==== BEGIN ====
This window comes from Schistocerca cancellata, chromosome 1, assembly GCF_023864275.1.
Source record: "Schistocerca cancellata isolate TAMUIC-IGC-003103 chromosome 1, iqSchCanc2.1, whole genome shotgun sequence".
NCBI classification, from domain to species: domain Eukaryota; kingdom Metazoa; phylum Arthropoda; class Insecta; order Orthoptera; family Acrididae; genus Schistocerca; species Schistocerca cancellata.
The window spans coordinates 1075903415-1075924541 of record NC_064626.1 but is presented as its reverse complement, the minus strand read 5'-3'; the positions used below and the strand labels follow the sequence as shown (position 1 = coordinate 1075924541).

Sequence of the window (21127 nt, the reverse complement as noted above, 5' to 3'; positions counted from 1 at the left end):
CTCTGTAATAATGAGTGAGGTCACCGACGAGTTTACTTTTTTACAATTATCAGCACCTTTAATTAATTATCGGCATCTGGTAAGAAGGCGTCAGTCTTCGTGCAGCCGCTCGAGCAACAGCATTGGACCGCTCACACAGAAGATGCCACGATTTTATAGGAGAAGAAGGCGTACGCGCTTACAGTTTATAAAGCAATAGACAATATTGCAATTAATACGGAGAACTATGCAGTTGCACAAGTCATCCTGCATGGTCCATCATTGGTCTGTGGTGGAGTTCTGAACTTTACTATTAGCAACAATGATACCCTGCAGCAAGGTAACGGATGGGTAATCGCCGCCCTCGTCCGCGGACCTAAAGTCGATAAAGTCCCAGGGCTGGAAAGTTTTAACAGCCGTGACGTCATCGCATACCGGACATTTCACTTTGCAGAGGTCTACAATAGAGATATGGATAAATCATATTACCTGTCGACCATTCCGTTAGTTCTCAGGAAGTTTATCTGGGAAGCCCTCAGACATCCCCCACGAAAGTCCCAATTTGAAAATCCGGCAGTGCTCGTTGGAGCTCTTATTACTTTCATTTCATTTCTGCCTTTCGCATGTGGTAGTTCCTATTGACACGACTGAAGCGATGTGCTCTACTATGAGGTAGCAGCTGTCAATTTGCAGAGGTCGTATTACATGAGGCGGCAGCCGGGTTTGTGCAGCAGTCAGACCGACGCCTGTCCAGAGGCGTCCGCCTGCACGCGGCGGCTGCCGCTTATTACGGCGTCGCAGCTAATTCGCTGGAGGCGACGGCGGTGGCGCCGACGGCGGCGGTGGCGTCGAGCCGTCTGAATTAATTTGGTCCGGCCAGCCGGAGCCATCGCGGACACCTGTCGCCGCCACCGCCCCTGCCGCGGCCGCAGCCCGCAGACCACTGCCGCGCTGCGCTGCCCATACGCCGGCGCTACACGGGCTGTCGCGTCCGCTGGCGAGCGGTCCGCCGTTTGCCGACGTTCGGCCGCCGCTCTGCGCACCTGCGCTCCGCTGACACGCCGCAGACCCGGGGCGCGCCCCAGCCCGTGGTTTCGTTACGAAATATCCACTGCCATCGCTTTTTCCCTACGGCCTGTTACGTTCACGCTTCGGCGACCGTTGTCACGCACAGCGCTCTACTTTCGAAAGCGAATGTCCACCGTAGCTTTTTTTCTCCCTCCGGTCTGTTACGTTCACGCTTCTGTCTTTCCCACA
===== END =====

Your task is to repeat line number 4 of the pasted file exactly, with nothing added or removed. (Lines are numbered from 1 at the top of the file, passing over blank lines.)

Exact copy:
The window spans coordinates 1075903415-1075924541 of record NC_064626.1 but is presented as its reverse complement, the minus strand read 5'-3'; the positions used below and the strand labels follow the sequence as shown (position 1 = coordinate 1075924541).